How the match with the Socceroos can provide Brazil with vital answers

Brazil's 1-0 loss to Argentina at the MCG, the first under new coach Tite, has prompted many questions for the five time world champions. Questions that could be answered by the match with the Socceroos on Tuesday.


Brazil's players watch on as Lionel Messi gets away at the MCG. Source: Getty Images

Tuesday’s game at the MCG just got more interesting.

That 1-0 defeat to Argentina means that Brazil coach Tite has now lost his 100% record. 

That is not a problem. It had to go sometime – and far better in a friendly than a competitive match.

Indeed, with a place in Russia already assured, far better in any kind of game now rather than next year in the World Cup when it really matters. Losing a game is always an opportunity to learn.

What might Tite have learned from the first 90 minutes in Melbourne?

The watchword for this trip to Australia is ‘opportunity’ – with so many of the usual starters being rested there is a chance for fringe players to push their claims.

Tite seems haunted – justifiably so – by what happened to Brazil coach Luiz Felipe Scolari in the previous World Cup. 

Scolari solidified his starting line up a year ahead of the competition and basked in confidence that the hard part had been done – the story of Brazil’s 2014 campaign is of that confidence evaporating on contact with harsh reality. 

Perhaps, then, it was more complacency than confidence. Tite cannot afford to make the same mistake. 

There will be competition for places, to keep everyone on their toes, until Russia 2018 kicks off.

Two groups of players are receiving opportunity on this trip. 

The Argentina game was for those who are already in the squad, the immediate reserves of the usual starters. Some of them might fall away now.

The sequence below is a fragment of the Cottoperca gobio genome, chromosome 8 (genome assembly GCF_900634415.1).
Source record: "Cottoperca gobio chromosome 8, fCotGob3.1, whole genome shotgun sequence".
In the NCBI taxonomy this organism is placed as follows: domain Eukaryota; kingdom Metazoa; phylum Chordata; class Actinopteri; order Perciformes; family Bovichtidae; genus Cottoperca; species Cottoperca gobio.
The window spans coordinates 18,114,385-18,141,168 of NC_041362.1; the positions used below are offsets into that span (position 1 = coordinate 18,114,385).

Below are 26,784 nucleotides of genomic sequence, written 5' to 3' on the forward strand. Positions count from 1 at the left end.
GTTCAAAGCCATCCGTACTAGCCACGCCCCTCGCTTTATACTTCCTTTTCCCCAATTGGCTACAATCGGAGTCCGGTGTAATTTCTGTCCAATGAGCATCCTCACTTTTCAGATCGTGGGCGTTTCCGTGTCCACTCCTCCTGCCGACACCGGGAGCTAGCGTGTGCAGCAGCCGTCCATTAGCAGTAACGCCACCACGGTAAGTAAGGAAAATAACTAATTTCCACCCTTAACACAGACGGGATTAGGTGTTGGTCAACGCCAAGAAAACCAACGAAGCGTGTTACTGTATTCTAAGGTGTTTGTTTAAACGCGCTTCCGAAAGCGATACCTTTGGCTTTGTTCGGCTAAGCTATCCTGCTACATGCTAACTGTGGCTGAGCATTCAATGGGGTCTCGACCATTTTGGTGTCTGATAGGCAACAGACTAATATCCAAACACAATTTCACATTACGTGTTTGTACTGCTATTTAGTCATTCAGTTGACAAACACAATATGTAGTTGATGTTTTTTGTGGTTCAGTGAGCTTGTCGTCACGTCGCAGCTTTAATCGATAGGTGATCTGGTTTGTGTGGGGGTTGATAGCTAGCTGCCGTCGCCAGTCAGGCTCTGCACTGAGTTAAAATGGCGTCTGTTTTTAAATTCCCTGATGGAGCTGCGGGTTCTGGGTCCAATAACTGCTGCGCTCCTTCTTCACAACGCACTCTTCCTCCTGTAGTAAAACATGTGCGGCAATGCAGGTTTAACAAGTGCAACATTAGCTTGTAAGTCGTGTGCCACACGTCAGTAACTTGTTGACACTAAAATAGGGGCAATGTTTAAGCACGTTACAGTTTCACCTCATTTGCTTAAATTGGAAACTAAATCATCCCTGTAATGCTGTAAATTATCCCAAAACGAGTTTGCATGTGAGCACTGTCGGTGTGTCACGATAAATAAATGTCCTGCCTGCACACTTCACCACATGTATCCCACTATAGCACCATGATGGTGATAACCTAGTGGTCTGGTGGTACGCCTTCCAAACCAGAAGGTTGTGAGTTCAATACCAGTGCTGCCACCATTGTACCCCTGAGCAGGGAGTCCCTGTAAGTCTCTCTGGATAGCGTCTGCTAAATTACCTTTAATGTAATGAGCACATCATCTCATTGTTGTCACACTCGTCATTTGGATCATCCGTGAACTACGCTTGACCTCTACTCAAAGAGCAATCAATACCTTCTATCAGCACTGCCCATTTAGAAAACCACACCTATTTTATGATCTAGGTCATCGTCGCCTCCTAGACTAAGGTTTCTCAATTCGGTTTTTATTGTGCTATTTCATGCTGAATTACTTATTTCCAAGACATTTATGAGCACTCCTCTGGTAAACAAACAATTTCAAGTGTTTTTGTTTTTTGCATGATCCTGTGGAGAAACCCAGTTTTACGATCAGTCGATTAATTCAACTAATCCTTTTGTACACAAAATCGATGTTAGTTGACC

Right back Fagner, for example, had a poor game against Angel Di Maria – indeed, it was down that flank that Argentina won the game in the first half. 

Centre back Gil did not look entirely convincing and has little to add with the ball at his feet. 

Goalkeeper Weverton did nothing wrong, but will not find it easy to keep his place. He will surely come under pressure from Ederson, in the news after his big money move to Manchester City.

Tuesday night should belong to players like him, who have been brought into the squad more recently. 

Centre backs David Luiz of Chelsea and Jemerson of Monaco might get a chance, along with Juventus left back Alex Sandro and Corinthians midfielder Rodriguinho.

Tite, though, might be a little more concerned with the performance against Argentina of the four players who are normal starters in his first team. 

Gabriel Jesus came very close to an equaliser when he rounded the keeper only to hit the post, but this was his worst game for his country since being promoted to the senior ranks. 


Phillippe Coutinho was unable to stamp his authority on the game, and the Chinese based midfield duo of Paulinho and Renato Augusto, so good in qualification, were also disappointing.

The thread linking them is the undeniable fact that Brazil proved unable to play their passing game through the middle of the field. 

The team had two glorious first half moments, when a quick exchange of passes enabled a wide player to be slipped behind Argentina’s high defensive line. 

The first time, from a pass played in from the right, Renato Augusto shot over. And Willian was played in down the opposing flank, and squared for Phillippe Coutinho who was blocked by a scrambling Argentina defence. But Argentina found it relatively easy to block Brazil through the middle.

True, Argentina had a rocky few minutes early in the second half when coach Sampaoli switched to a back four.

By taking a man out of the midfield block Argentina had made it harder for themselves to stop Brazil’s attacks at source, and nearly paid the price. The ship was steadied when defensive midfielder Guido Rodriguez was sent on to plug the gap.

But the ease with which Brazil were stalled may be a cause for concern for their coach. 

Tite’s Brazil have been imperious in World Cup qualification. But it does seem that the current crop of South American national sides is weaker than in previous campaigns – and it is also worth remembering that five of the last six World Cup finalists have come from Western Europe. 

Next year Brazil will be taking on the likes of France – worryingly strong in their recent 5-0 massacre of Paraguay – Germany and Spain. 

Can his team impose itself on that level of opposition? Does he need to look at alternatives for Paulinho and the injury prone Renato Augusto? Are his team able to pass their way through strong and competitive opponents who seek to block them down the middle?

Perhaps the Socceroos will help answer some of these questions.

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5 min read
Published 10 June 2017 at 9:38am
By Tim Vickery